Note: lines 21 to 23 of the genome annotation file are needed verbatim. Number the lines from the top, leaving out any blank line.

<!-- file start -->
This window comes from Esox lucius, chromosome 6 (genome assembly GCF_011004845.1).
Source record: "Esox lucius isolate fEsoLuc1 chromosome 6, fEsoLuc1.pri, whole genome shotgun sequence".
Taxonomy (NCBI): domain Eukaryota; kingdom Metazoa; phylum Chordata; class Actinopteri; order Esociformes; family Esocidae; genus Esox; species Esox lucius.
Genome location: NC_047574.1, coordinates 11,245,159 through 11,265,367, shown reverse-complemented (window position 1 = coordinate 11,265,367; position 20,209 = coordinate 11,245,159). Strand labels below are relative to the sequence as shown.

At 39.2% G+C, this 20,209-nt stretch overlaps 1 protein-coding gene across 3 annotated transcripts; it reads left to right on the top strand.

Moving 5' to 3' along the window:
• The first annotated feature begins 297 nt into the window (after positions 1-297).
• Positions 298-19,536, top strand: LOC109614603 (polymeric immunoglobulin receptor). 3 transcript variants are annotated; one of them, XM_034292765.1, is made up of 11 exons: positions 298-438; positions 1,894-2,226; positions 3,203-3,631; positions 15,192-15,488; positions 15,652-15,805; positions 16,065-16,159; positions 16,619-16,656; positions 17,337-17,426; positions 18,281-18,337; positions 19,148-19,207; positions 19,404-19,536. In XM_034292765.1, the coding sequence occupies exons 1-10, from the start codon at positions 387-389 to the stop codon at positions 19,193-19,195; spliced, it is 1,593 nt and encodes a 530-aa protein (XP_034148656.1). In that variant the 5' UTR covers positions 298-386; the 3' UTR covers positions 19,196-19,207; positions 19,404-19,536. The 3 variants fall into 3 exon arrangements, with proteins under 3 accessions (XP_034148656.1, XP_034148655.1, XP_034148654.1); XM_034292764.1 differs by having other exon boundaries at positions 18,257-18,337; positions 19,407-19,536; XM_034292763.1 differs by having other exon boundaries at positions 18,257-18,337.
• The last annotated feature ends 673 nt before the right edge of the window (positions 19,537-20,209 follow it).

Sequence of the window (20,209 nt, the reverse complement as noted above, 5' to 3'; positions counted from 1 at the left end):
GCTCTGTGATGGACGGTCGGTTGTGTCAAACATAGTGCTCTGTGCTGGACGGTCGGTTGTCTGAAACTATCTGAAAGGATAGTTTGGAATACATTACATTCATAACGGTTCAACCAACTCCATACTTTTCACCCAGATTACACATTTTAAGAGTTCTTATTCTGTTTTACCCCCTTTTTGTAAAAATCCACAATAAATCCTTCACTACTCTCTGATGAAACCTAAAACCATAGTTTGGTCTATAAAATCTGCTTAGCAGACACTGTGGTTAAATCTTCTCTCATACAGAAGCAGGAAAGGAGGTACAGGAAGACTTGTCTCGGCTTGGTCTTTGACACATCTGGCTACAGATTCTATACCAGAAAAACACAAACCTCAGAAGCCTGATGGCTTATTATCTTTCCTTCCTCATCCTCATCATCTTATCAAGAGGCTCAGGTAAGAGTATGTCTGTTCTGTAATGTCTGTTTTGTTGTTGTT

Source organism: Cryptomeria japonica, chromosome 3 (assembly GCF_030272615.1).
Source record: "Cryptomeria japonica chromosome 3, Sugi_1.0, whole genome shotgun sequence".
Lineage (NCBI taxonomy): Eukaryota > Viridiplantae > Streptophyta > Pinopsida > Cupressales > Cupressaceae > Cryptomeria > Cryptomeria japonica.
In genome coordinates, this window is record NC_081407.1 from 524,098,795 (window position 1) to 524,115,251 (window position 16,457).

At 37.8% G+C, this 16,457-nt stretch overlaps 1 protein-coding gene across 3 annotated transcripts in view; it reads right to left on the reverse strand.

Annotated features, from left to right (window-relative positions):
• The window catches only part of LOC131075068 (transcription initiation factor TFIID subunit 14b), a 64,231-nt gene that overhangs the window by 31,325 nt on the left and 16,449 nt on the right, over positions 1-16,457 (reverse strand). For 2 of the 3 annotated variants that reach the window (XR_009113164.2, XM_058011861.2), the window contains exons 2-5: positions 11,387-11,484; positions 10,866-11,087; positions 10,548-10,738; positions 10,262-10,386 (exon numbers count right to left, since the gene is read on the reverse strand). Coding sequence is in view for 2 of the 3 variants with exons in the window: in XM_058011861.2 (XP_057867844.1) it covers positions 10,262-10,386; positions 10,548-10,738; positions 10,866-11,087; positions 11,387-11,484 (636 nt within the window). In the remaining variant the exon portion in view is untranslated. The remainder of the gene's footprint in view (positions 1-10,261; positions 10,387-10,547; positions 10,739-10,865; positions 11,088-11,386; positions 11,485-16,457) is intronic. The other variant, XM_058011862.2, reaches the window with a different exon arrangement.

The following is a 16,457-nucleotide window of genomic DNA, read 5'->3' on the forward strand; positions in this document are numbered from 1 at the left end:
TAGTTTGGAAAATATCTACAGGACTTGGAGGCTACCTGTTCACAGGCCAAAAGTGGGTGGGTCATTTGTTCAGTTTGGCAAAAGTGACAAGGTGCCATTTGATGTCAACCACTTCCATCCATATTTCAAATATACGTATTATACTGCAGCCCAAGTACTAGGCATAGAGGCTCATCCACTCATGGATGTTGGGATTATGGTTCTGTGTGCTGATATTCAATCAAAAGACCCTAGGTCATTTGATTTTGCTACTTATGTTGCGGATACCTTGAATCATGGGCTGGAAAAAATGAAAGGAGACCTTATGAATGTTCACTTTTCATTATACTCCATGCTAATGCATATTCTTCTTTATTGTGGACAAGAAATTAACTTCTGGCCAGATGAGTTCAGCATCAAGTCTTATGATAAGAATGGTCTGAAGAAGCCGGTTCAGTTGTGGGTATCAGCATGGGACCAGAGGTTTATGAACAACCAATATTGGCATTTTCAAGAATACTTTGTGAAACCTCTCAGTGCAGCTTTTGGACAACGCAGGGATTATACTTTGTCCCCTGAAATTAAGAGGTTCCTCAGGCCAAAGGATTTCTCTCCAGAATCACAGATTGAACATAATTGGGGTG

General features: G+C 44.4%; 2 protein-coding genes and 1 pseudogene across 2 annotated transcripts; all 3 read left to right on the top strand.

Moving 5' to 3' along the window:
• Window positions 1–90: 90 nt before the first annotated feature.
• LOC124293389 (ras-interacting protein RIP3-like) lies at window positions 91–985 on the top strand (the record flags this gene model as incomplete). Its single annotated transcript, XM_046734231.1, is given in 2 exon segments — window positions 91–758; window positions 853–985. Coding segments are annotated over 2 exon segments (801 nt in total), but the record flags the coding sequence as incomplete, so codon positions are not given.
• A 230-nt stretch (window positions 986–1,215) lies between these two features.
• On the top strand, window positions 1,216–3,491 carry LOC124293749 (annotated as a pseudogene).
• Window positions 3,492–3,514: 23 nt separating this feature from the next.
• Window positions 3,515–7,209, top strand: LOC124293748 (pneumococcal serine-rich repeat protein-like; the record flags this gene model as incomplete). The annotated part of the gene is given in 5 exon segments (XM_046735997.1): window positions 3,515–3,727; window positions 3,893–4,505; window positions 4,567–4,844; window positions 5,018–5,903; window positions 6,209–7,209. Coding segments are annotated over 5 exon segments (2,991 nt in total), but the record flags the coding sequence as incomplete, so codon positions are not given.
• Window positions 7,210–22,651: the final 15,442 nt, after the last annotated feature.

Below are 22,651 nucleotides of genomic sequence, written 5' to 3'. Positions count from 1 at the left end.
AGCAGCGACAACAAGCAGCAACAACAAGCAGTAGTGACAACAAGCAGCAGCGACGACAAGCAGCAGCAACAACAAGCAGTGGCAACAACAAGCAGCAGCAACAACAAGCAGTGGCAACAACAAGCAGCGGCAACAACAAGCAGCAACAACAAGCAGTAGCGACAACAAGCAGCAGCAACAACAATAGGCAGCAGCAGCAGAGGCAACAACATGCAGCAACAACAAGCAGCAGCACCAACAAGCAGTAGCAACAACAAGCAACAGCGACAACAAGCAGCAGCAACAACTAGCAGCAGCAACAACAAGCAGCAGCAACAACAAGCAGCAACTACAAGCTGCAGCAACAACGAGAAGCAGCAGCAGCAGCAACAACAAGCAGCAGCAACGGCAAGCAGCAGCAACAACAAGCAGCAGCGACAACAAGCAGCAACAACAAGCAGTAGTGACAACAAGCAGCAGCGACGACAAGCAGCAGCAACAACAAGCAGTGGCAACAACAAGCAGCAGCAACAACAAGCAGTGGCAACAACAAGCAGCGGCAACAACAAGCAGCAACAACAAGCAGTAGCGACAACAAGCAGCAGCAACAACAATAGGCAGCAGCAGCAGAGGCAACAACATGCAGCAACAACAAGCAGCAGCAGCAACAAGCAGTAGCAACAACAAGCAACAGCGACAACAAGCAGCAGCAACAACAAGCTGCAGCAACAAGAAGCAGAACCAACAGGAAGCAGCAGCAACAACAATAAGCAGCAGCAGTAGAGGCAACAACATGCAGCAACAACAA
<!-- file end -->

General features: G+C 44.4%; 2 protein-coding genes and 1 pseudogene across 2 annotated transcripts; all 3 read left to right on the top strand.

Moving 5' to 3' along the window:
• Window positions 1–90: 90 nt before the first annotated feature.